I’m sure everybody has dealt with an annoying neighbor at some point in their lives. Someone intent on adding an irritation to your life through intentional and often unintentional means. Currently, I’m dealing with upstairs neighbors that have feet etched out of concrete. I digress. The appeal of the original Neighbors was universal in its concept, and superior in its well-thought out execution. It treated its characters fairly and balanced raunchy with sentiment in proper measures. The sequel squander it’s perfect set-up and exposes itself early as a comically lazy and particularly sloppy filmmaking effort from the once heralded director Nichols Stoller.
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Purple Rain (1984) – Review

3 Stars

With the recent passing of musical icon Prince, Warner Bros. and Cinemark theaters have teamed for a one-week engagement of theatrical runs for the 1984 hit, Purple Rain. The seminal film and soundtrack in Prince’s vast catalogue is still as engrossing as it was in its heyday. This autobiographical musical is brimming with beautiful music and imagery, while otherwise dealing with backstage theatrics that are mean-spirited and awkward.
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Batman v Superman: Dawn of Justice (2016) – Review

2 1/2 Stars

I’ve seen Batman v Superman: Dawn of Justice twice, and I’m still not clear on every plot development that transpires throughout. Unfortunately, this highly anticipated pairing of the most popular characters within the DC Comic universe is just as ungainly as its wordy title. This is an unwieldy epic that has moments of cinematic exuberance and others that display the current weakness of the over-saturated genre. Still, the visual style and filmmaking verve of director Zack Synder often off-sets the films shortcomings.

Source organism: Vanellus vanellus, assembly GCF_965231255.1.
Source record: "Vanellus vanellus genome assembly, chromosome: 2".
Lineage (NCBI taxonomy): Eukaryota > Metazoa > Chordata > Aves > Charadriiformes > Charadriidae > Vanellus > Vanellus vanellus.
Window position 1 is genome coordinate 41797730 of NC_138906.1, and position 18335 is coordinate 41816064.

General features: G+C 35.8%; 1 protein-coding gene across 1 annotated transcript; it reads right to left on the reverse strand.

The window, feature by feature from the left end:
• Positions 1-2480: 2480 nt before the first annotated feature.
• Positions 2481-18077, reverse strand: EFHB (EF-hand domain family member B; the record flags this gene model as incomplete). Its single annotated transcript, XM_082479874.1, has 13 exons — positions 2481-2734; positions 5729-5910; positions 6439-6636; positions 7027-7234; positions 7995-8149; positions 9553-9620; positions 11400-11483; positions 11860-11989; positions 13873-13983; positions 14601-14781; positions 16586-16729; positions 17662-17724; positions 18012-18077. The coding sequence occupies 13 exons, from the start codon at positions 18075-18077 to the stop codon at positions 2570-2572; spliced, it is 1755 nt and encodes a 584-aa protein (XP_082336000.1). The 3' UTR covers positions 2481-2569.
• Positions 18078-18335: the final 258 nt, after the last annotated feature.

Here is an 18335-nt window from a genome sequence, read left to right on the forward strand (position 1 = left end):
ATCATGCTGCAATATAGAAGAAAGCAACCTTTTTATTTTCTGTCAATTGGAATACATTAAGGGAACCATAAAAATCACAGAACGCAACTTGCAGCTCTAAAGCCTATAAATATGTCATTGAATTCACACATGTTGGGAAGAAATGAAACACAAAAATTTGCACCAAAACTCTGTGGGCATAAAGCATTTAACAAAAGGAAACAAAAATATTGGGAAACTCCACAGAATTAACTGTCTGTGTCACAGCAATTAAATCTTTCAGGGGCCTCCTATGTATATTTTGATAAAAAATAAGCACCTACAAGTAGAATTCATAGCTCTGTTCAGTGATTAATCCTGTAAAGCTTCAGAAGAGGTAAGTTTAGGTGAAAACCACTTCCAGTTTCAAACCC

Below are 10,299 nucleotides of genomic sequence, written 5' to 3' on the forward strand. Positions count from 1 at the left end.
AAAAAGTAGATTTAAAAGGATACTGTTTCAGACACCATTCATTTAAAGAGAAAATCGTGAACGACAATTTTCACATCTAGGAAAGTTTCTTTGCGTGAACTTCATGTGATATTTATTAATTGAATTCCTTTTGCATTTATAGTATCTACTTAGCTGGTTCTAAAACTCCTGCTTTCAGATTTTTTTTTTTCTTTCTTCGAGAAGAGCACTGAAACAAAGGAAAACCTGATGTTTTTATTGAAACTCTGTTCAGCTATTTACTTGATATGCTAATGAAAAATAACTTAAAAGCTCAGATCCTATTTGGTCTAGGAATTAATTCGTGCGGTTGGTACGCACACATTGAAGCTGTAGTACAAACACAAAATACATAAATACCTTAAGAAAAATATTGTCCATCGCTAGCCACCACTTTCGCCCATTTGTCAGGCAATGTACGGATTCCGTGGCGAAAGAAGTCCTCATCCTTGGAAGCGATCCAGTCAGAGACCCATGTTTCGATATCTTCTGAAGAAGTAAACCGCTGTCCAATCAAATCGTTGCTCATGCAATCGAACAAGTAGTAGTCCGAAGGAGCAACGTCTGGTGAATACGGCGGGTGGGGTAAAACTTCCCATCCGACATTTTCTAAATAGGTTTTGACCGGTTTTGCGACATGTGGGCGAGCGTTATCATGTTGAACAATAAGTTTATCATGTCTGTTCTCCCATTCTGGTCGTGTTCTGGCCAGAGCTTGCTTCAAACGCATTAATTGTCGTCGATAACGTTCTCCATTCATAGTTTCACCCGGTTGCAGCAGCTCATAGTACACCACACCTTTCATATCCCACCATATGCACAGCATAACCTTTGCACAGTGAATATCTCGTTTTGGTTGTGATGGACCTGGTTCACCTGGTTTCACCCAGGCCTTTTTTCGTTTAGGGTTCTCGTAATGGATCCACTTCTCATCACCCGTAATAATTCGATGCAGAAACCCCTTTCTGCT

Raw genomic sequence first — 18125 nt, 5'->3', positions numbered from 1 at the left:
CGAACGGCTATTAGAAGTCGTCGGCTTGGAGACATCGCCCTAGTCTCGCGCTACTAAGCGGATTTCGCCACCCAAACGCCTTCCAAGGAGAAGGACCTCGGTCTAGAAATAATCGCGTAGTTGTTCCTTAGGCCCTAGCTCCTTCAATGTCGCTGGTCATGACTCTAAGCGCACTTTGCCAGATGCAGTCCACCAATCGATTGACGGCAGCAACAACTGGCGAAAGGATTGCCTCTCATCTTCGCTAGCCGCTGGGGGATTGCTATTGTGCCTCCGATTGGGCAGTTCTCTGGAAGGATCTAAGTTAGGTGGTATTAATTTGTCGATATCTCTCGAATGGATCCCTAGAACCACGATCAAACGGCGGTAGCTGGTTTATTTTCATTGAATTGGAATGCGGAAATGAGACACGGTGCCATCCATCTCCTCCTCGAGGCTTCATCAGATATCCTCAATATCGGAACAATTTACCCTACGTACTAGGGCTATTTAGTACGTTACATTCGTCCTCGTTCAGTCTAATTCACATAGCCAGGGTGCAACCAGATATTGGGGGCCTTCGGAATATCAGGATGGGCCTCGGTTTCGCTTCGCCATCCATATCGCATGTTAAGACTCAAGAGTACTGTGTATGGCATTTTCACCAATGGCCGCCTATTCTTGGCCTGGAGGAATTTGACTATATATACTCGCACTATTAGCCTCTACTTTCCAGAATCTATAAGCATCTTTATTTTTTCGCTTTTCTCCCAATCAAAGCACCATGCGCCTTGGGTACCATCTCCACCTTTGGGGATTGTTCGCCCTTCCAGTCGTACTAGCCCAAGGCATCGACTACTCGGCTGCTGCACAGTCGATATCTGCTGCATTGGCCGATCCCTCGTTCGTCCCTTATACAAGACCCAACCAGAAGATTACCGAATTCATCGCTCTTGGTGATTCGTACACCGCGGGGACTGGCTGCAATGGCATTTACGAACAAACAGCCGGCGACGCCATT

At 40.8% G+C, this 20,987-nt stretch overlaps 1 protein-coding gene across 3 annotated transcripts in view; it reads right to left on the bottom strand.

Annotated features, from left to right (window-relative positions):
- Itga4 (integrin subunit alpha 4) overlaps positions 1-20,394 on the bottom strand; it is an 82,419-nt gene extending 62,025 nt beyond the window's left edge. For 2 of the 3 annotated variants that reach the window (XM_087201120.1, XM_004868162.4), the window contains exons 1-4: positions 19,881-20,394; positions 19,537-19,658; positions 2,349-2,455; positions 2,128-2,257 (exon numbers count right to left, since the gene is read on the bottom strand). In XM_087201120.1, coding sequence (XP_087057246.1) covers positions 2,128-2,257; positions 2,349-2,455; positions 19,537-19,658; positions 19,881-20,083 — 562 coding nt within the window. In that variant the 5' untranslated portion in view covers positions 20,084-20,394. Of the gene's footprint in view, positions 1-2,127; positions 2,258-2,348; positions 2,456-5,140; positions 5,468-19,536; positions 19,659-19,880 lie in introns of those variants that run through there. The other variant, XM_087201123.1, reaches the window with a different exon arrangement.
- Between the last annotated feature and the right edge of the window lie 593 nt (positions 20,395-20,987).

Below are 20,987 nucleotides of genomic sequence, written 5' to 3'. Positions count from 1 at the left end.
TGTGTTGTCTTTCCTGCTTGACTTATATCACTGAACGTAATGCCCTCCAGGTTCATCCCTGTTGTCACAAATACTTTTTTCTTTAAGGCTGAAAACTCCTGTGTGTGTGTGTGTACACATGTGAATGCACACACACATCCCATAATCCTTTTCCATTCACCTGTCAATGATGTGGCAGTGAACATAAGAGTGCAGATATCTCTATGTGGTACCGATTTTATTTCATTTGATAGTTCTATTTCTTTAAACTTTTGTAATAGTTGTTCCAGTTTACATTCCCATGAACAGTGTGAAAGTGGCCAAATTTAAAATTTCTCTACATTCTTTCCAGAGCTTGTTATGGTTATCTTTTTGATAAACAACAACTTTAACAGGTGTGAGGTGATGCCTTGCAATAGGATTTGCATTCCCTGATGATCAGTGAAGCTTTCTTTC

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Disclosure (1994) – Review

2 1/2 Stars

One of top twenty grossing film from 1994, six of them were adapted from popular novels. Including the year’s highest grossing film, Forrest Gump. Amongst the big-screen book to movie conversions from literary heavyweights Anne Rice, Tom Clancy and John Grisham, Michael Crichton’s Disclosure holds it own in that fine company. In a particularly strong year for adaptions, Disclosure is surely the most lurid,trashy, and erotic of the bunch. Written by former movie critic turned scriptwriter Paul Attansio and directed with low-key professionalism by Barry Levinson, Disclosure is the second best movie made from Crichton’s literary canon.
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Raw Deal (1986) – Review

2 Stars

Raw Deal is the second installment of an unofficial trilogy involving cops taking down Chicago mobsters. The other bookends would be Code of Silence and Above the Law, each features an action icon from the eighties and bad guys who drive big Cadillacs, and wear expensive suits. Raw Deal is the weakest link in the chain, not because of Schwarzenegger or the direction from John Irvin, but rather an overly complicated screenplay that jettisons sub-plots and characters for easy set-ups and lazy pay-offs.